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Lilly Fellows Program 2005 National Conference

Keeping the Faith:

Four Religious Perspectives on the Creation of Tradition

A comparative dialogue about how different religious confessions approach tradition, and about what the implications of these approaches are for pedagogy and mission.



Conference Presenters


Alan J. Avery-Peck is Kraft-Hiatt Professor of Judaic Studies and Chair of the Department of Religious Studies at the College of the Holy Cross, Worcester, Massachusetts. Prior to coming to Holy Cross in 1993, he taught at Tulane University, where he was professor of Classical Studies, Director of the Tulane Jewish Studies Program, and served for two years as Acting Dean of the College of Arts and Sciences. Dr. Avery-Peck’s specialty is Judaism in the first six centuries C.E., with particular attention to the literature of Rabbinic Judaism. He is the author of many articles and monographic studies on Rabbinic law, including Mishnah's Division of Agriculture, A History and Theology of Seder Zeraim (2nd edition, Brill, forthcoming, 2005), and he is, most recently, a co-author and editor, with Jacob Neusner, of The Encyclopaedia of Judaism (2nd edition, Brill, forthcoming, 2006), The Routlege Dictionary of Judaism (Routlege, 2004) The Blackwell Companion to Judaism, and The Blackwell Reader in Judaism (Blackwell, 2000). He is editor of The Review of Rabbinic Judaism. Ancient, Medieval and Modern (Brill). At Holy Cross, he teaches a range of course on Jewish history and religion, including a seminar on theological responses to the Holocaust.

John E. Thiel is Professor of Religious Studies at Fairfield University where he has taught for twenty-nine years. He has served as Chair of the Department of Religious Studies at Fairfield and currently is Director of the University Honors Program. He is the author of five books, including Senses of Tradition: Continuity and Development in Catholic Faith (Oxford University Press, 2000) and God, Evil, and Innocent Suffering: A Theological Reflection (Crossroad, 2002). His articles have appeared in Theological Studies, The Heythrop Journal, New Theology Review, Horizons, Philosophy and Theology, and The Month. Twice a recipient of fellowships from the National Endowment for the Humanities (1989-90, 1997-98), Dr. Thiel currently serves on the Board of Directors of the Catholic Theological Society of America. He is a member of the American Academy of Religion and serves on the Fundamental Theology Advisory Board of the international journal Concilium.

Margaret Lamberts Bendroth is Executive Director of the American Congregational Association. From 1998 to 2004 she was Professor of History at Calvin College, Grand Rapids, MI, and from 1995 to 1998 she co-directed the Women and Twentieth-Century Protestantism Project, sponsored by the Pew Foundation. She holds an A.B. in History from Cornell University, an M.A. in Church History from Trinity Evangelical Divinity School, and a Ph.D. in American History from The Johns Hopkins University. Her publications include: Fundamentalists in the City: Conflict and Division in Boston’s Churches, 1885-1950 (Oxford University Press, 2005); Growing Up Protestant: Parents, Children, and Mainline Churches (Rutgers University Press, 2002); Women and Twentieth-Century Protestantism, (co-edited with Virginia Brereton ), (University of Illinois Press, 2001), winner of the Choice Award, Outstanding Book of 2002; Fundamentalism and Gender, 1875 to the Present (Yale University Press, 1993); Faith Traditions and the Family (co-edited with Phyllis D. Airhart). (Westminster/John Knox Press, 1996); Outreach and Diversity, Volume 5 of the Living Theological Heritage Series for the United Church of Christ (co-edited with Robert Schneider and Lawrence Jones) (Pilgrim Press, 2000).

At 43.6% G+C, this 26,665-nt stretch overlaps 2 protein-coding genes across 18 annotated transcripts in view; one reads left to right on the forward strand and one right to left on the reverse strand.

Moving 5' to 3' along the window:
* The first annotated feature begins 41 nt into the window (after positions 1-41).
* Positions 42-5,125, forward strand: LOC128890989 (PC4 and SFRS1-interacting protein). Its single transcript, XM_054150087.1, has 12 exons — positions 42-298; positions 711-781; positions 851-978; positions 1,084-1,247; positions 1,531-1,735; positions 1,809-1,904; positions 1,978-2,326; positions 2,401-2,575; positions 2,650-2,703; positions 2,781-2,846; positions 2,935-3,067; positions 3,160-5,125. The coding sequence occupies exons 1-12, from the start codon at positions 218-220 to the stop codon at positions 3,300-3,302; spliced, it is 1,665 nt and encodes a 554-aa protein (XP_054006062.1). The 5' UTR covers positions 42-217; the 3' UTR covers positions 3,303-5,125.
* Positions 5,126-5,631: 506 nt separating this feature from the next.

William J. Abraham, Albert Cook Outler Professor of Wesley Studies and University Distinguished Teaching Professor, Southern Methodist University, where he teaches at Perkins School of Theology. A native of Northern Ireland, he holds a B.A. from Queen’s University, Belfast, an M.Div. from Asbury Theological Seminary and a D.Phil. in Philosophy of Religion from the University of Oxford, England.

A philosophical and systematic theologian in the Wesleyan tradition, Professor Abraham has authored numerous articles in philosophy, theology, and evangelism. In 1991 he wrote a major review article on “The State of Christian Theology in North America ” for the Encyclopedia Britannica’s Great Ideas Today. His books include: The Divine Inspiration of Holy Scripture (Oxford, 1981), Divine Revelation and the Limits of Historical Criticism (Oxford, 1992), The Coming Great Revival: Recovering the Full Evangelical Tradition (Harper and Row, 1984), AnIntroduction to the Philosophy of Religion (Prentice-Hall, 1985), and The Logic of Evangelism (Eerdmans, 1989); Canon and Criterion in Christian Theology (Clarendon: 2000) The Logic of Renewal [Eerdmans, 2004]. He has also co-edited with Steven W. Holtzer, The Rationality of Religious Belief, Essays in Honour of Basil Mitchell (Clarendon: 1987).

Abraham has lectured and preached in United States, Great Britain, Ireland, Singapore, and Australia. Over several summers he has traveled to Karaganda, Kazakhastan to teach at the Central Asian Evangelical School of Theology.

Beyond his academic endeavors and achievements, he has served as a Methodist minister in Ireland. Abraham and his wife of 36 years, Muriel, have three children, Timothy, Siobhan, and Shaun. They live in Richardson, Texas, and attend Highland Park United Methodist Church in Dallas, where he is an enthusiastic teacher of scripture on Sunday mornings.